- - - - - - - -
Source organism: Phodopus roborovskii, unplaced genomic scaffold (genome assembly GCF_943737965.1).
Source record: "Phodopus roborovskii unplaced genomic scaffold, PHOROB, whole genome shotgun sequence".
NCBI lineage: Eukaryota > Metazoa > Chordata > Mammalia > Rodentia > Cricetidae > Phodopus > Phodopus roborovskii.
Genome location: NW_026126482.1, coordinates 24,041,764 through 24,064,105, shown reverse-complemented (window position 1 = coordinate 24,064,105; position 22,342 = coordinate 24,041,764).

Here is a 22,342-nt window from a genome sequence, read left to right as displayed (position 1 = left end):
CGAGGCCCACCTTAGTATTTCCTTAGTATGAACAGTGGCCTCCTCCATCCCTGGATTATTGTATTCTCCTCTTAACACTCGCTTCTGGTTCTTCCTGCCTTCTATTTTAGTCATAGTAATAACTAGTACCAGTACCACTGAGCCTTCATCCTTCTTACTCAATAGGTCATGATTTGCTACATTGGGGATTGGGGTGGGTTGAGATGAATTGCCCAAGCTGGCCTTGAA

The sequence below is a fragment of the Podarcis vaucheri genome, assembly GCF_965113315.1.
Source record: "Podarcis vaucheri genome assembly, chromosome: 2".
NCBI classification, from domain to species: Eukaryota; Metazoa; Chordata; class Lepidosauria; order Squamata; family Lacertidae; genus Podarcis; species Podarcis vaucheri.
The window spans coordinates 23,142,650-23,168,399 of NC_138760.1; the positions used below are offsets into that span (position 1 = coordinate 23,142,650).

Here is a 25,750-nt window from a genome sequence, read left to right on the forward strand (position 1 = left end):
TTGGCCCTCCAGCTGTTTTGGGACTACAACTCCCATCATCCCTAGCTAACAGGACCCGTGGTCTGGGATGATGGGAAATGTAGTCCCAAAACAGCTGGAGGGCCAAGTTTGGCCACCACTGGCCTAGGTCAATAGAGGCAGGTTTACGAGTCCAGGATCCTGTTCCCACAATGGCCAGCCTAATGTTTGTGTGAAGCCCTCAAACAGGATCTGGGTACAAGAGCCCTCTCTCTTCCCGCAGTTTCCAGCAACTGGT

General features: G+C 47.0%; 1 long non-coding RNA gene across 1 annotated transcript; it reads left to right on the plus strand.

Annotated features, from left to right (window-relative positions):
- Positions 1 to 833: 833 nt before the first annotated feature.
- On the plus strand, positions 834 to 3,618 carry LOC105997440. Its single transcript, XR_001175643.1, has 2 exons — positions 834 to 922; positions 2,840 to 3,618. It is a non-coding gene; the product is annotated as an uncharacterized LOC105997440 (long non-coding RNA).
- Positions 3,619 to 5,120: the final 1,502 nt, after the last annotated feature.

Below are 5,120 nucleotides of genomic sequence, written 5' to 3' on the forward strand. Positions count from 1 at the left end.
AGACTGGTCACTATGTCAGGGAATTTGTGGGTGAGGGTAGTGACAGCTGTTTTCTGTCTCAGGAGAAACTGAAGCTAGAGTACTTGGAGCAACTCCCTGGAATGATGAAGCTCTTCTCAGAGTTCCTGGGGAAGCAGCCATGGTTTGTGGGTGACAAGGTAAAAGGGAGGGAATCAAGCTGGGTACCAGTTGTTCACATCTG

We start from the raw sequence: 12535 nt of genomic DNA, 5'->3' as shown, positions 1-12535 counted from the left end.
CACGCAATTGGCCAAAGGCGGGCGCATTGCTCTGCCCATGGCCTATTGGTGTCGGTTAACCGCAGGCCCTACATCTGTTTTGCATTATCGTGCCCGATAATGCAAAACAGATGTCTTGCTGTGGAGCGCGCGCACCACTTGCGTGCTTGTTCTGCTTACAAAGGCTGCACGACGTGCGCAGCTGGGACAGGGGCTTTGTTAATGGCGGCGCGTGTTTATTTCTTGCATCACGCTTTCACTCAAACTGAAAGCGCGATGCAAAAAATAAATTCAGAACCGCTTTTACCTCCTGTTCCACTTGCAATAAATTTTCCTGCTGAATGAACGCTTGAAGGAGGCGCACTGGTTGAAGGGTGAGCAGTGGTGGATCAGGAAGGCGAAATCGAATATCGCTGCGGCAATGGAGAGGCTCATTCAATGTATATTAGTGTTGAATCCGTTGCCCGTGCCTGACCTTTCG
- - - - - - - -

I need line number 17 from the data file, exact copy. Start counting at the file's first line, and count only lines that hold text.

- Positions 3,619 to 5,120: the final 1,502 nt, after the last annotated feature.